Over a century ago, the first train was assembled. Model railroading has become much more then child’s play. Collectors are serious about this hobby so much so that the art of collecting has been passed on from generation to generation. It is not uncommon for someone today to have in their possession a model railroading train set older then them.
The first wooden and metal floor toy train was made in the 1860s. By the 1890s, a series of wind-up and electronic-powered train sets were designed. In 1901, Lionel built an electronic train set for their store display that had the WOW-factor and amazed even the heart of an adult. It was on every young boys Christmas list that year. Lionel is today still one of the number one model railroad developers.
From the early 1900s to the 1970s, the popularity of electronic train sets grew. Lionel’s Standard Gauge Tinplate Commodore Vanderbilt was the first streamlined locomotive released 1934 in America and became the prototype for the first toy train. The design included a true-life sound system that imitated the big rigs and increased the level of excitement in owning such a grand train set. Lionel’s Union Pacific Veranda Turbine diesel-turbine power train set was different than most train sets. It was one of the first that could be disassembled and reassembled.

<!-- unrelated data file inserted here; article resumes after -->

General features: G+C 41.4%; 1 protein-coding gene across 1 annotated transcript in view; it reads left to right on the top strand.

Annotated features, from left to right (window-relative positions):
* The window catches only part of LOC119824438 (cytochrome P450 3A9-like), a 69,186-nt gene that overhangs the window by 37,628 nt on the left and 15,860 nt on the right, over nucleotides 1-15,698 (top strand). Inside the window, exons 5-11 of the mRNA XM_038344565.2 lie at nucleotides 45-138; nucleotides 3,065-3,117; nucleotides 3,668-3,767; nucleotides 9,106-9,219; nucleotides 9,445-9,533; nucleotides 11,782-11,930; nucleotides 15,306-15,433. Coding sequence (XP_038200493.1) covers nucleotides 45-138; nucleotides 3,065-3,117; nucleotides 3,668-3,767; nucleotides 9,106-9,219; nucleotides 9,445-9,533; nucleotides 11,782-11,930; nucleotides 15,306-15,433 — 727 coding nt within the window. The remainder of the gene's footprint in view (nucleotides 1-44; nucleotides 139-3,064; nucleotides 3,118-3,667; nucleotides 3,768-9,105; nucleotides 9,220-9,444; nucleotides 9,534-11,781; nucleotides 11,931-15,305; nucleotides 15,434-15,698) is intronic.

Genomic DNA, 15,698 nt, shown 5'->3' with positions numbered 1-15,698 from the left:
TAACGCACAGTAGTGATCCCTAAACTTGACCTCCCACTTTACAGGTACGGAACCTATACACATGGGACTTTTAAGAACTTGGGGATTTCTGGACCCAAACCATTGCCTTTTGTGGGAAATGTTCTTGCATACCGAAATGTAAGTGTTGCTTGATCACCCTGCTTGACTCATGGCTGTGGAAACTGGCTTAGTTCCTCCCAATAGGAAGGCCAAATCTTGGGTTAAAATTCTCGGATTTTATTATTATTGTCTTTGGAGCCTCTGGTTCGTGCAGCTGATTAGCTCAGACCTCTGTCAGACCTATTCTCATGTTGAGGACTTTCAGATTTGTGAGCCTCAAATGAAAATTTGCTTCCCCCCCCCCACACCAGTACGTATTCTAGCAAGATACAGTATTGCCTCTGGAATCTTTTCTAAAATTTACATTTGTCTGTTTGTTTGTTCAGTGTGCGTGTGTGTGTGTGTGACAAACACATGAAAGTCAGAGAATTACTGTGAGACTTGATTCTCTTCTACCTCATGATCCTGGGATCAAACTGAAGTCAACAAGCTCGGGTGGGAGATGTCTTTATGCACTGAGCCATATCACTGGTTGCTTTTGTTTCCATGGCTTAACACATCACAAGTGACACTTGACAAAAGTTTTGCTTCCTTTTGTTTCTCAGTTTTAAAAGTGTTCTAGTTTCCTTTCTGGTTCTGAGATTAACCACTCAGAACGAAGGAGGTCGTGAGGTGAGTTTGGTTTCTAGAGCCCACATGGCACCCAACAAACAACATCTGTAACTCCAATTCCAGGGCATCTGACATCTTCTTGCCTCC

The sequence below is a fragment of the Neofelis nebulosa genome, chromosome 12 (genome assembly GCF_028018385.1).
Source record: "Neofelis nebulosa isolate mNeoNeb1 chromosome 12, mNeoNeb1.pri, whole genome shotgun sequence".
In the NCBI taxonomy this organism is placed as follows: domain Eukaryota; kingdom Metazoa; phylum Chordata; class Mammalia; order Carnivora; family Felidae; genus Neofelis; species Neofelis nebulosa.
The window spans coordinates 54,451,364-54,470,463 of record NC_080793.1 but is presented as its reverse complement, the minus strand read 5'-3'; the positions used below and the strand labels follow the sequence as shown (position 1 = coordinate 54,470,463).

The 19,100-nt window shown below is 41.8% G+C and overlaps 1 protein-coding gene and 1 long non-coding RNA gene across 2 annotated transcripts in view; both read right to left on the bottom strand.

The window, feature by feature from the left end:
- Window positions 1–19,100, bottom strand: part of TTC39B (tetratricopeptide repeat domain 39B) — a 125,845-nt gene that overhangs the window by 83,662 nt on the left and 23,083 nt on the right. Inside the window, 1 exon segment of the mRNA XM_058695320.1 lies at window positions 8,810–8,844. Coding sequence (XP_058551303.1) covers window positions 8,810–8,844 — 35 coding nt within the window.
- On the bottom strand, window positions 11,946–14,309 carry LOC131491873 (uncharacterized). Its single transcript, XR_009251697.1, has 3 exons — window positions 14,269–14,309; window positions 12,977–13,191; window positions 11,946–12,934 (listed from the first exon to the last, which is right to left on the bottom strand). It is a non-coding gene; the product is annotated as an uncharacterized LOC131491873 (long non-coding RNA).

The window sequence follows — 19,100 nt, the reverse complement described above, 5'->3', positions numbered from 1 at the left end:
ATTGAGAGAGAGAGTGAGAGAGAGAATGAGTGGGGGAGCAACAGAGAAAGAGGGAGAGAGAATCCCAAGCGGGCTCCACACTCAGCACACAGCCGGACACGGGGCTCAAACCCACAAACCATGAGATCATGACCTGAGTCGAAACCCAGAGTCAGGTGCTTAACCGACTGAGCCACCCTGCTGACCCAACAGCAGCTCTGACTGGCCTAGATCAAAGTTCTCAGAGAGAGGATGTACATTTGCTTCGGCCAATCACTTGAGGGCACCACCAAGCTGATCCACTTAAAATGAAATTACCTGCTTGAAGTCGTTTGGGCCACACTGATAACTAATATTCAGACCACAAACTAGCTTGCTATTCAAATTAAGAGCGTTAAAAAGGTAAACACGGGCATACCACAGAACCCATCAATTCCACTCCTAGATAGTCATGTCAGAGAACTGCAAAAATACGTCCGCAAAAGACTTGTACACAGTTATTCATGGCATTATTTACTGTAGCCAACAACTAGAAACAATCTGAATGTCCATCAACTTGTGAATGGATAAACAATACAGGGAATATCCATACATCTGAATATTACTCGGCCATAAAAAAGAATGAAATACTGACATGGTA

Model railroading is a hobby that evolved from wood to electric from scale model railroading to toy trains from HO trains to N scale trains and then Z scale which is even smaller in size. By the 1980s, the digital control systems were developed and were popular among Baby Boomers.
Some toy train sets are worth thousands, while others carry no significant value other then sentiment. This is a hobby for the little boy in every man. It isn’t so much the value of the item that draws collectors as it is the ownership.
Now in 2006, the model railroading hobby has grown beyond all expectations of our ancestors. There are well over 500,000 participants in model railroading hobby clubs across the nation: United States, Canada, Australia, England, Japan, and Germany. From those who craft to those who collect, the model railroading hobby keeps on growing.